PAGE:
(6) I’m concerned about the pastor who builds his ministry with people instead of building people by his ministry. It seems I’ve said this already, just differently. But here I’m speaking to a philosophy that often underlies many of the abuses in the church. For example, a well-known mega-church pastor once advised me to think of people in seven-year terms. He explained that people generally burn out after seven years. And if I wanted to build a big ministry for God, I would need to leverage those seven years. Funny, I don’t recall God asking pastors to leverage his people for the pastor’s dream of building a big church for God.

(7) I’m concerned about the pastor who cultivates a culture of dependency on himself instead of cultivating a culture of community within the church. 

(8) I’m concerned about the pastor who reads and teaches the Bible literally instead of literarily. 

(9) I’m concerned about the pastor who contributes to the culture of consumerism instead of combating idolatry. 

(10) I’m concerned about the pastor who sees the church as a stepping stone instead of seeing it as a custodian of Christ’s kingdom. 

(Read the full post HERE)


What Are The Most & Least Bible-Minded Cities in the U.S.?

from Barna:

The social, economic and political values of any given city compose a richly distinct cultural climate—but what about the spiritual values? How does one city differ in spiritual profile to the next?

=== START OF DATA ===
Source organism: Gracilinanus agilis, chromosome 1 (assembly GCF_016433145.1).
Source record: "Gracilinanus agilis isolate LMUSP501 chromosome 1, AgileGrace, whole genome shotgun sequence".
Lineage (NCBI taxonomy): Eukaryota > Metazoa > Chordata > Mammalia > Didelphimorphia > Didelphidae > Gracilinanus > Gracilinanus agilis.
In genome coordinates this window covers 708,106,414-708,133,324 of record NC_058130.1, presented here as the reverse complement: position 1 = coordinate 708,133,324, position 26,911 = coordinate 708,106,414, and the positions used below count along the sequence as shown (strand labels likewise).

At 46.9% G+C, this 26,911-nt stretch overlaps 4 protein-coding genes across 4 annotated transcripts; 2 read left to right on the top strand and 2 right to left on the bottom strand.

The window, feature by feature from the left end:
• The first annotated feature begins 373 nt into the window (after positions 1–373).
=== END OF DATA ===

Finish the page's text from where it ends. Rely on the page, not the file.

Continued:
Barna Group’s latest Barna:Cities study, conducted annually in partnership with the American Bible Society, examines a combination of regular Bible reading with belief in the Bible’s accuracy across the top 100 metropolitan areas in the United States. The result reveals a geographical portrait of the most and least Bible-minded U.S. cities.


(ht: Barna)

The 50 Best Christian Books Ever Written

"Danger...Will Robinson....Danger!!!" says the robot on Lost in Space.

Lists that acclaim the "Best Of" can certainly be dangerous and have the potential to cause a lot of controversy! Why? Because there is always the risk of leaving out someone's favorite book or listing a book that a some may think shouldn't be on the list. This list isn't perfect and these books on the list may not be the most popular, the best known, or even the “hottest.” Rather these are books that I either regard as exceptional or I believe have made a significant impact on the church.

Disclaimer: The books are not listed in any particular order. Also I don’t agree with every word of every book nor do I agree with everything the authors have ever said, done, or written elsewhere. Also, I tried to limit a maximum of two mentions per author because I didn't want any one author to overwhelm the list.

Here is my list below (any comments/questions/pushback or additions to this list would be greatly appreciated in the comments section)

Prodigal God - Timothy Keller

Knowing God - J.I. Packer

Mere Christianity - C.S. Lewis

Simply Jesus - N.T. Wright

The Master Plan of Evangelism - Robert Coleman

Simple Church - Thom Rainer & Eric Geiger

Life Together and Prayerbook of the Bible - Dietrich Bonhoeffer

Ragamuffin Gospel - Brennan Manning

Discipleship - Dietrich Bonhoeffer

Basic Christianity - John Stott



Paul Apostle of the Heart Set Free - F.F. Bruce

Christ Centered Preaching - Bryan Chapell

The Message of the New Testament - F.F. Bruce

Desiring God - John Piper

Nine Marks Of A Healthy Church - Mark Dever

What's So Amazing About Grace? - Philip Yancey

The Pilgrim's Progress - John Bunyan

Blue Like Jazz - Don Miller

Deep Church - Jim Belcher

The Pursuit of Holiness - Jerry Bridges



The Mortification of Sin - John Owen

The Reason for God - Timothy Keller

The Heart of a Servant Leader - Jack Miller

The Wounded Healer - Henri Nouwen

Abba's Child - Brennan Manning